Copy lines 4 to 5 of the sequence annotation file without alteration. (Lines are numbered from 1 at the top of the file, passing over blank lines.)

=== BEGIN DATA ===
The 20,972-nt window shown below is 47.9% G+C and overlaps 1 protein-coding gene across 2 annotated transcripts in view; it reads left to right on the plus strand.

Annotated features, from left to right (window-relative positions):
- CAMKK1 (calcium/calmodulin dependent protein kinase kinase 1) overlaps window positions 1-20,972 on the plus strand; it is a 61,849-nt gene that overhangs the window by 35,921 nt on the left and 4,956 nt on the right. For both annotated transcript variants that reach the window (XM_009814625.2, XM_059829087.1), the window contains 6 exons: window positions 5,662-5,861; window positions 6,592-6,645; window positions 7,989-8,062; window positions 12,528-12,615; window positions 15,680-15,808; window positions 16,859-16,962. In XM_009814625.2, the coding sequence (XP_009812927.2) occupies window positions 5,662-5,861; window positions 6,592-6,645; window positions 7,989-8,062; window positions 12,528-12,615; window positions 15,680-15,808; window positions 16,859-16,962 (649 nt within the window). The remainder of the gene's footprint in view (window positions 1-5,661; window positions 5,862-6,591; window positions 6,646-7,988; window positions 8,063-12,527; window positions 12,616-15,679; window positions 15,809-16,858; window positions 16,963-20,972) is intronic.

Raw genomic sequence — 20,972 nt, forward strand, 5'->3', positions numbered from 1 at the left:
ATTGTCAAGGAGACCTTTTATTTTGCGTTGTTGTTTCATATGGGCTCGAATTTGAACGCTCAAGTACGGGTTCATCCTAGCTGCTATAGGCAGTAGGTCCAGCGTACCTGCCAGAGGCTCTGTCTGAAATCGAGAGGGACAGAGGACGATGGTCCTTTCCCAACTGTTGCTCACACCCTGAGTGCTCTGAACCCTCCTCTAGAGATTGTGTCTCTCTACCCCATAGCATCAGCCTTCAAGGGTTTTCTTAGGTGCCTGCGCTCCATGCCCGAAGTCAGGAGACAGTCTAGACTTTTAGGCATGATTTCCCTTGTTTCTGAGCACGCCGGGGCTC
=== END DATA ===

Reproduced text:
Raw genomic sequence — 20,972 nt, forward strand, 5'->3', positions numbered from 1 at the left:
ATTGTCAAGGAGACCTTTTATTTTGCGTTGTTGTTTCATATGGGCTCGAATTTGAACGCTCAAGTACGGGTTCATCCTAGCTGCTATAGGCAGTAGGTCCAGCGTACCTGCCAGAGGCTCTGTCTGAAATCGAGAGGGACAGAGGACGATGGTCCTTTCCCAACTGTTGCTCACACCCTGAGTGCTCTGAACCCTCCTCTAGAGATTGTGTCTCTCTACCCCATAGCATCAGCCTTCAAGGGTTTTCTTAGGTGCCTGCGCTCCATGCCCGAAGTCAGGAGACAGTCTAGACTTTTAGGCATGATTTCCCTTGTTTCTGAGCACGCCGGGGCTC